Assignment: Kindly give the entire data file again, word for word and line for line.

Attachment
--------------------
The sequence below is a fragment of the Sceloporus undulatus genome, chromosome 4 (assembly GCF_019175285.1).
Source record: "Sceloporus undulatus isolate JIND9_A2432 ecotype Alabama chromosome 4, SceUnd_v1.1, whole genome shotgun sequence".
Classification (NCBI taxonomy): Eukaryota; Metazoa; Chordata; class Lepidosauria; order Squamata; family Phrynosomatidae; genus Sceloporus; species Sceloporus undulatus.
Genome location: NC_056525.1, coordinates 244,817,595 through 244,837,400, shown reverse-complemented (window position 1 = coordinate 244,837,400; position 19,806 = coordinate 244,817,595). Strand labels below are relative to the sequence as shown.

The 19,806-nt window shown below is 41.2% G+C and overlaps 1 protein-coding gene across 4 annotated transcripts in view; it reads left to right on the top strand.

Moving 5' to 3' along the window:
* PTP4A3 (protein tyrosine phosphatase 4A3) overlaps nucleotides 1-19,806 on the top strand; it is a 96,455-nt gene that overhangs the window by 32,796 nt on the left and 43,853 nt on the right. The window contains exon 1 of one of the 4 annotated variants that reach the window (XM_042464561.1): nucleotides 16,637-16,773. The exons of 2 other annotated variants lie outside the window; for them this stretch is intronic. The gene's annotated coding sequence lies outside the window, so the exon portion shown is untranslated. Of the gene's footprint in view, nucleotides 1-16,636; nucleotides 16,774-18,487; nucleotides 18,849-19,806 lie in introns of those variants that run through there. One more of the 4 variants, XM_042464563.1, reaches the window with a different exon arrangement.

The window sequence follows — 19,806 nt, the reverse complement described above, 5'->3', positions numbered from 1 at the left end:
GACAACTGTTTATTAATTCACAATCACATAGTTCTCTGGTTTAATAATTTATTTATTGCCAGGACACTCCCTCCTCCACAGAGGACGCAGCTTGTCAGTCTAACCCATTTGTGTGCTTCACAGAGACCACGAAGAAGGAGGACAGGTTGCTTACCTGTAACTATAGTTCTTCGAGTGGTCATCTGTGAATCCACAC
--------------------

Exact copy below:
The sequence below is a fragment of the Sceloporus undulatus genome, chromosome 4 (assembly GCF_019175285.1).
Source record: "Sceloporus undulatus isolate JIND9_A2432 ecotype Alabama chromosome 4, SceUnd_v1.1, whole genome shotgun sequence".
Classification (NCBI taxonomy): Eukaryota; Metazoa; Chordata; class Lepidosauria; order Squamata; family Phrynosomatidae; genus Sceloporus; species Sceloporus undulatus.
Genome location: NC_056525.1, coordinates 244,817,595 through 244,837,400, shown reverse-complemented (window position 1 = coordinate 244,837,400; position 19,806 = coordinate 244,817,595). Strand labels below are relative to the sequence as shown.

The 19,806-nt window shown below is 41.2% G+C and overlaps 1 protein-coding gene across 4 annotated transcripts in view; it reads left to right on the top strand.

Moving 5' to 3' along the window:
* PTP4A3 (protein tyrosine phosphatase 4A3) overlaps nucleotides 1-19,806 on the top strand; it is a 96,455-nt gene that overhangs the window by 32,796 nt on the left and 43,853 nt on the right. The window contains exon 1 of one of the 4 annotated variants that reach the window (XM_042464561.1): nucleotides 16,637-16,773. The exons of 2 other annotated variants lie outside the window; for them this stretch is intronic. The gene's annotated coding sequence lies outside the window, so the exon portion shown is untranslated. Of the gene's footprint in view, nucleotides 1-16,636; nucleotides 16,774-18,487; nucleotides 18,849-19,806 lie in introns of those variants that run through there. One more of the 4 variants, XM_042464563.1, reaches the window with a different exon arrangement.

The window sequence follows — 19,806 nt, the reverse complement described above, 5'->3', positions numbered from 1 at the left end:
GACAACTGTTTATTAATTCACAATCACATAGTTCTCTGGTTTAATAATTTATTTATTGCCAGGACACTCCCTCCTCCACAGAGGACGCAGCTTGTCAGTCTAACCCATTTGTGTGCTTCACAGAGACCACGAAGAAGGAGGACAGGTTGCTTACCTGTAACTATAGTTCTTCGAGTGGTCATCTGTGAATCCACAC